A kitchen soffit is the underside of a box built into the ceiling of the kitchen. A soffit can be purely decorative and empty, or an architect or builder may install a soffit to hide mechanical elements like ducting or pipes. Often if a functional soffit is installed, the architecture of the rest of the room will be altered to hide the functionality of the original soffit, which is done by creating additional nonfunctional soffits and finishing these as an architectural feature.
Homes built in the 1970s and '80s often had soffits above the kitchen upper cabinets. The soffit blocked off the empty space above the cabinet so that homeowners didn't have to think about how to decorate that area. Some soffits extended 2 or 3 inches in front of the cabinet to allow the top of the cabinet to be treated with a piece of crown molding. Other soffits were much wider.
Recessed Counter Lighting
By extending a soffit 8 to 10 inches beyond the face of the cabinet, a recessed light fixture could be installed at regular intervals to cast light down onto the counters, which was an innovation at the time since kitchen lighting before that era often was limited to a single light fixture on the ceiling. The soffit box was treated by many homeowners as an opportunity to use wide border wallpaper to coordinate with other wallpaper used in the kitchen.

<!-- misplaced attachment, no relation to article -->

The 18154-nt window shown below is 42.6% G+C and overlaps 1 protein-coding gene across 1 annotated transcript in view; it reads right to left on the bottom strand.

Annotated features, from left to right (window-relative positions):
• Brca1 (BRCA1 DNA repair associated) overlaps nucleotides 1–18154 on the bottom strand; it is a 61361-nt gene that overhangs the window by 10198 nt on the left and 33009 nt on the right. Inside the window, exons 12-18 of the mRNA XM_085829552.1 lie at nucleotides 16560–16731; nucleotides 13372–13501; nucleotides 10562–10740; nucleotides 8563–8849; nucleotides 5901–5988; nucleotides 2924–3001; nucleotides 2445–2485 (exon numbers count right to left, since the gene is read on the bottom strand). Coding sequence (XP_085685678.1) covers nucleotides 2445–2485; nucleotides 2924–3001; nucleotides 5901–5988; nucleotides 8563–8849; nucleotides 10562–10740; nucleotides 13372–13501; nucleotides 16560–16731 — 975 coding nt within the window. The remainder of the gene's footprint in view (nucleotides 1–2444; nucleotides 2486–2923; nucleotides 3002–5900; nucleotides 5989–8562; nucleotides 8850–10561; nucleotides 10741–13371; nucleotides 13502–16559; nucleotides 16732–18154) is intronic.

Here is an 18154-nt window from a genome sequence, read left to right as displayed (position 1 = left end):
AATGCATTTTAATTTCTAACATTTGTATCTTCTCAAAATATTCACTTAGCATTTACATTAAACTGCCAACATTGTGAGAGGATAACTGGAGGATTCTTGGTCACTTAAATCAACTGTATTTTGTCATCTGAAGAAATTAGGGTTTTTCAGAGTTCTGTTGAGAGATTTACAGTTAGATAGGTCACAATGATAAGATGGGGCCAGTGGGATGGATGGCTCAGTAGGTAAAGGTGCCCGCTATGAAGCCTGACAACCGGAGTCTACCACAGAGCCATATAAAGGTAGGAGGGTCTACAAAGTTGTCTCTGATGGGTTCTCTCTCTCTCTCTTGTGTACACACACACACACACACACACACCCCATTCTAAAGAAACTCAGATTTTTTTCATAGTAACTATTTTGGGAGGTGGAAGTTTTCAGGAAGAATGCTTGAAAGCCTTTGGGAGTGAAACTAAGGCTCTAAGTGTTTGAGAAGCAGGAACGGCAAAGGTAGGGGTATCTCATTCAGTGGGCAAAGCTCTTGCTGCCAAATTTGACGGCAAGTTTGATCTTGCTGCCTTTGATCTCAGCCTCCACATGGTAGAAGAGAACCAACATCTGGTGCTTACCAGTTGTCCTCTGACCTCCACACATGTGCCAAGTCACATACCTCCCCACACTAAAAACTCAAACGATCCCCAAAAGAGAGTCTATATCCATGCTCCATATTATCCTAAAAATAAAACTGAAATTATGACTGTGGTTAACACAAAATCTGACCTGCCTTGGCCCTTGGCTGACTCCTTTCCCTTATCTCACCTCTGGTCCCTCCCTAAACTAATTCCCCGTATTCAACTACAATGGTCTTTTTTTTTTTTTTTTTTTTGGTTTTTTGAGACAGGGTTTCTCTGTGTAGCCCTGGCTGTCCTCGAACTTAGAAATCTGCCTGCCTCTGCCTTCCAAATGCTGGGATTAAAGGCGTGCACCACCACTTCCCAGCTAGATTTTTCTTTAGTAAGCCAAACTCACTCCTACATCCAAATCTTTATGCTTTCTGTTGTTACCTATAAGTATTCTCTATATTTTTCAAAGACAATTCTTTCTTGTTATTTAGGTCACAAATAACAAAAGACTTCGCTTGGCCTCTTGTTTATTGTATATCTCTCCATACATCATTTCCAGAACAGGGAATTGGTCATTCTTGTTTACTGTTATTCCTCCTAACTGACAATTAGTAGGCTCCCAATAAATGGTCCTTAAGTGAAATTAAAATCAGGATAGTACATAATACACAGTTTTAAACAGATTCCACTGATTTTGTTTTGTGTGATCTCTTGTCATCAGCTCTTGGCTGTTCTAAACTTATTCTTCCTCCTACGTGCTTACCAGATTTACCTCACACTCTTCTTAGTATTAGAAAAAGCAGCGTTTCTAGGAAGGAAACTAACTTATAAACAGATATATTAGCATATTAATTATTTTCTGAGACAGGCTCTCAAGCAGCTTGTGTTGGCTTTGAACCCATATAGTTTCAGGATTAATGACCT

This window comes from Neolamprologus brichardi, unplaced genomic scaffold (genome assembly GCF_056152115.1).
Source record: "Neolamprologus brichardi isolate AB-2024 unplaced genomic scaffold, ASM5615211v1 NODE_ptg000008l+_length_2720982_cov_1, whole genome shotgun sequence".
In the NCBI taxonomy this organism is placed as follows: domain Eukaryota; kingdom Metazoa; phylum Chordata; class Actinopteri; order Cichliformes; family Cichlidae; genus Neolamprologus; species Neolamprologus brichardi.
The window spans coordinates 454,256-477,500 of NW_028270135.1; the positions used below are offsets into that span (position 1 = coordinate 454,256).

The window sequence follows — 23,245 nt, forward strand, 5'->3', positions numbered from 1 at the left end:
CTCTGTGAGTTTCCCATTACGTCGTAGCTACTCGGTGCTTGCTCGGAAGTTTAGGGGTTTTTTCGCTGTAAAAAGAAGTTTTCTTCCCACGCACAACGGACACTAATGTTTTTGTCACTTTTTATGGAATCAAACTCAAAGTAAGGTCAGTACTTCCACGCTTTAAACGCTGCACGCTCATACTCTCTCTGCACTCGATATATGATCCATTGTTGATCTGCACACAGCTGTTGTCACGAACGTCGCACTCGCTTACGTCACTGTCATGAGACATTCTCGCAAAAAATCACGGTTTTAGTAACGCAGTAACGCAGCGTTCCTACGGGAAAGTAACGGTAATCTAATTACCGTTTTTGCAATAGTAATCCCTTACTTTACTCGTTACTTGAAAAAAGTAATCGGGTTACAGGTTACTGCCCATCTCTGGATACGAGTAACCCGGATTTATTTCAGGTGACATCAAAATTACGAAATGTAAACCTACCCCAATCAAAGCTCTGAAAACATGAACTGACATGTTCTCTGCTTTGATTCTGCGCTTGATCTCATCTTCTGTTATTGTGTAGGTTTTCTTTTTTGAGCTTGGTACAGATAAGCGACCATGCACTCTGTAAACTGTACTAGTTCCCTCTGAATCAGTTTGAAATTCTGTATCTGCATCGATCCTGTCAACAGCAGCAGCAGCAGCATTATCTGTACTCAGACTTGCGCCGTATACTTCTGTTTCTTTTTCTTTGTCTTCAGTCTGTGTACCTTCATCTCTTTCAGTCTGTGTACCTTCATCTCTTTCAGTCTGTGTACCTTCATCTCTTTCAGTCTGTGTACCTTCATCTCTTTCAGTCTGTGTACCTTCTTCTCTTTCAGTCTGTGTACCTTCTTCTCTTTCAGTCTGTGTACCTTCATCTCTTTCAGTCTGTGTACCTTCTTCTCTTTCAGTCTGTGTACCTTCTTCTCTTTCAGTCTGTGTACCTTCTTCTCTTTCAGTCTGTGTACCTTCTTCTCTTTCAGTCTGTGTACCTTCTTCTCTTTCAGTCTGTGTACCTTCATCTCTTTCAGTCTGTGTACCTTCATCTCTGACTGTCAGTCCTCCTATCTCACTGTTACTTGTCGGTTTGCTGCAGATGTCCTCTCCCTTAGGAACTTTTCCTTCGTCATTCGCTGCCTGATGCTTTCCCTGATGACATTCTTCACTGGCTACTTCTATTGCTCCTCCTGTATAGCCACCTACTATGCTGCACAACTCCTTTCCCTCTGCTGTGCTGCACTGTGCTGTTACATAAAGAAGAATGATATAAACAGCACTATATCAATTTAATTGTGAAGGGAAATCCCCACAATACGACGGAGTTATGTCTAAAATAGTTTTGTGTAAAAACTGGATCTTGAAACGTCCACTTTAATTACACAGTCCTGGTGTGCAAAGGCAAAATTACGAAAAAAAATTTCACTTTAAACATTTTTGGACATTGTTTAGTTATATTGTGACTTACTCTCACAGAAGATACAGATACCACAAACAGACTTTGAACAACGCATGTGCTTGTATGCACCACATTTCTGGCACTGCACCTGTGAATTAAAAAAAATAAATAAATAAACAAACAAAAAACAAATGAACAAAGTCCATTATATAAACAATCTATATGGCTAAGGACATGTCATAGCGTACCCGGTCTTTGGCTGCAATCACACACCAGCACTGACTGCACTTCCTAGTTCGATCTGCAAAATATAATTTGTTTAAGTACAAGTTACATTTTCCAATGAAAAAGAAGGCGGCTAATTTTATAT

Sometimes a soffit is an opportunity to design a creative ceiling. Kitchens with circular features, such as islands or peninsulas with a round table projection, can be mirrored on the ceiling by shaping a soffit to mirror the shape of the table area, which can add significant drama to an otherwise flat ceiling. In modern kitchens such soffits may have a mini-chandelier in the center or a circle of small can lights or pendants.
Soffits and bulkheads are still used today to hide mechanical systems if there is simply no alternative the architect and builder can find for ducting. Usually such soffits are minimized if the homeowner doesn't favor the soffit look. Sometimes the soffit is used as an opportunity to create an unusual architectural element, which happens more often if the home has contemporary styling and the architect or builder can merge the soffit into the strong lines and angles of the home.
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